Stocks slumped on Wednesday after another batch of negative corporate news left Wall Street more anxious about company profits.
The Dow Jones industrial average lost 54.80 points, or 0.55%, to 9,926.78. The Standard & Poor's 500 Index, meanwhile, was off 6.83 points, or 0.64% to 1067.72. The Nasdaq Composite Index lost 27.77 points, or 1.68%, to 1,624.40.
The market will likely be searching for direction again on Thursday as tomorrow's economic data calendar is fairly light. Initial unemployment benefit claims for the week ended May 25 are due out. Standard & Poor's economic research unit MMS expecting the number of workers filing for the first time to decline to 410,000 from 416,000 in the previous week.
Among the few companies reporting quarterly earnings tomorrow are warehouse retailer Costco (COST) and apparel merchant Chico's FAS (CHS).
In corporate news on Wednesday, oilfield services company Halliburton (HAL) said the Securities and Exchange Commission has begun to probe its accounting practices.
Also in the energy sector, El Paso (EP), the biggest U.S. natural-gas pipeline owner, said it lowered its 2002 profit estimates, reduced its energy-trading jobs by half and plans to sell $1.5 billion in stock.
In technology, seemingly good news from chip gear maker Novellus Systems (NVLS) that it was raising forward estimates was more than offset by investor displeasure over the company's refusal to give guidance for their upcoming quarter, says Standard & Poor's economic research unit MMS.
JDS Uniphase (JDSU), a fiber-optic equipment parts maker, saw its investment rating cut by Credit Suisse First Boston to "buy" from "strong buy" because of weak demand.
In the same industry, optical equipment company Nortel Networks (NT) announced it plans to restructure its optical long-haul business, which will cost some 3,500 related jobs, or about $600 million in charges, the majority of which will be recorded in the second and third quarters.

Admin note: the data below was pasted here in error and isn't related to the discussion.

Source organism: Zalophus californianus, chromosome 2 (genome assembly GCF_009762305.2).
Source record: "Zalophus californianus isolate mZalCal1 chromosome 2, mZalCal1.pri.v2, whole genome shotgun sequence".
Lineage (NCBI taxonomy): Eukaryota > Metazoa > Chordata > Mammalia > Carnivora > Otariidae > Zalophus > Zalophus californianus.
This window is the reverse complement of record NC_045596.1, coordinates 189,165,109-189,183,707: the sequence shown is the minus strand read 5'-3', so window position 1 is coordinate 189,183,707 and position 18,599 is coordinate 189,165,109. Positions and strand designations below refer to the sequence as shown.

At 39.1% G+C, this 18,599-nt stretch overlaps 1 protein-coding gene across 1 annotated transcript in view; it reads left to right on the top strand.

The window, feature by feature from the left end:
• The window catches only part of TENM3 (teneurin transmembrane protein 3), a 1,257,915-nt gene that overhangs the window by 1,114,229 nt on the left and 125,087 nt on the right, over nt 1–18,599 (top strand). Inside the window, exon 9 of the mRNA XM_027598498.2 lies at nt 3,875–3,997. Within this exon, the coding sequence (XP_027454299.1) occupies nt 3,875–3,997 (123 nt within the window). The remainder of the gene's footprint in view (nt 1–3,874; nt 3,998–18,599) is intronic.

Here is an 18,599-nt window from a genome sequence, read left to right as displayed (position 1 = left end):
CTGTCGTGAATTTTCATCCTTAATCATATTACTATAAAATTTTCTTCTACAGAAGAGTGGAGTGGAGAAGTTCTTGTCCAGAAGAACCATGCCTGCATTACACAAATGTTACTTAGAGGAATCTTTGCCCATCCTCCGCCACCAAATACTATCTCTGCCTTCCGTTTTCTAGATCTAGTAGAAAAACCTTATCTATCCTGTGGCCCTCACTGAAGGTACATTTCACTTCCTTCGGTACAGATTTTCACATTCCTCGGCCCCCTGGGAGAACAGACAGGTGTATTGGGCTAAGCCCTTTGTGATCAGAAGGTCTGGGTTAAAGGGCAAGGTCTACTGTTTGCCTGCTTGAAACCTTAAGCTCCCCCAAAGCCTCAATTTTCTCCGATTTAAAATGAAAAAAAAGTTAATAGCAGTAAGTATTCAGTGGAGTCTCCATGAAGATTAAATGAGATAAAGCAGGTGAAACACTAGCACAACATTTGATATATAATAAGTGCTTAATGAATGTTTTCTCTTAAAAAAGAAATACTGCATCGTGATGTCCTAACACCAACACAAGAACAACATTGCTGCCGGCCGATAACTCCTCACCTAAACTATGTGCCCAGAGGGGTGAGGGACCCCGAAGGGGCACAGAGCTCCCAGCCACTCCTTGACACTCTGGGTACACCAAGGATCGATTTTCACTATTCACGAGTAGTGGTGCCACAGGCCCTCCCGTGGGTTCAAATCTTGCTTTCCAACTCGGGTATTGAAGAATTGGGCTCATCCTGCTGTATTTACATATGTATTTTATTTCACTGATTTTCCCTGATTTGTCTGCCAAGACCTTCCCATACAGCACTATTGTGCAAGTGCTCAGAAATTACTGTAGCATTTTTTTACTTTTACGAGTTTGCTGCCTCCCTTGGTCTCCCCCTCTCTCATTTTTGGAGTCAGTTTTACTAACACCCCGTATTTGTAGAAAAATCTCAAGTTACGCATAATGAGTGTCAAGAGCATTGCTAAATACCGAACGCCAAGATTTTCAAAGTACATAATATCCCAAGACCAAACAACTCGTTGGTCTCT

Shares of giant retailer Toys "R" Us (TOY) moved lower after the company's senior debt rating was downgraded by Standard & Poor's to BBB, its second lowest investment grade, from its previous BBB+ rating.
Debt downgrades hurt other stocks as well. AT&T's (T) credit rating was cut to Baa2, two notches above junk status, by Moody's Investors Service. Meanwhile, Standard & Poor's downgraded the senior unsecured debt of Williams Cos. (WMB) to BBB- and its corporate credit rating to BBB.
On an upbeat note, Starbucks (SBUX) was upgraded by Merrill Lynch a near-term "strong buy" from "buy" with the analyst citing new customers, increased customer visits among other factors.
Wall Street will continue to keep a wary eye on the global situation. In the Middle East, tensions remain high after recent attacks on civilians in Israel after the country's military struck at Palestinian strongholds in attempts to stop the attacks. Meanwhile, Pakistani and Indian troops are amassing on the border between the two countries as the nations remain in a stalemate over what to do with the disputed state of Kashmir.
Treasuries ended higher on Wednesday. The market was lifted by much better than expected results for this afternoon's auction of two-year notes. Short covering helped extend the gains, and the entire yield curve has moved higher, according to S&P MMS.
Europe's markets closed mixed. London's FTSE 100 index was up 8.80 points, or 0.17%, to 5083 as the British Retail Consortium said retail confidence rose in March.
In Paris, the CAC-40 was down 4.72 points, or 0.11%, to 4,334.85 as French manufacturers' confidence rose in May.
Germany's DAX index was off 36.78 points, or 0.75% to 4,881.80 as German machine orders slump. However, published reports say German unemployment fell below 4 million in May.
Asian markets closed lower.
The Nikkei index in Japan was down 83.03 points, or 0.70%, to 11,853.00 from poor sentiment following the poor finish on Wall Street Tuesday due to the lower-than-estimated May Consumer Confidence data. Exporter shares sent the market lower, and domestic-related shares were hurt by a less-than-expected increase in Japan's Industrial Production for April, which rose 0.2% month over month.
The Hang Seng index in Hong Kong was off 150.92 points, or 1.30%, to 11,430.66.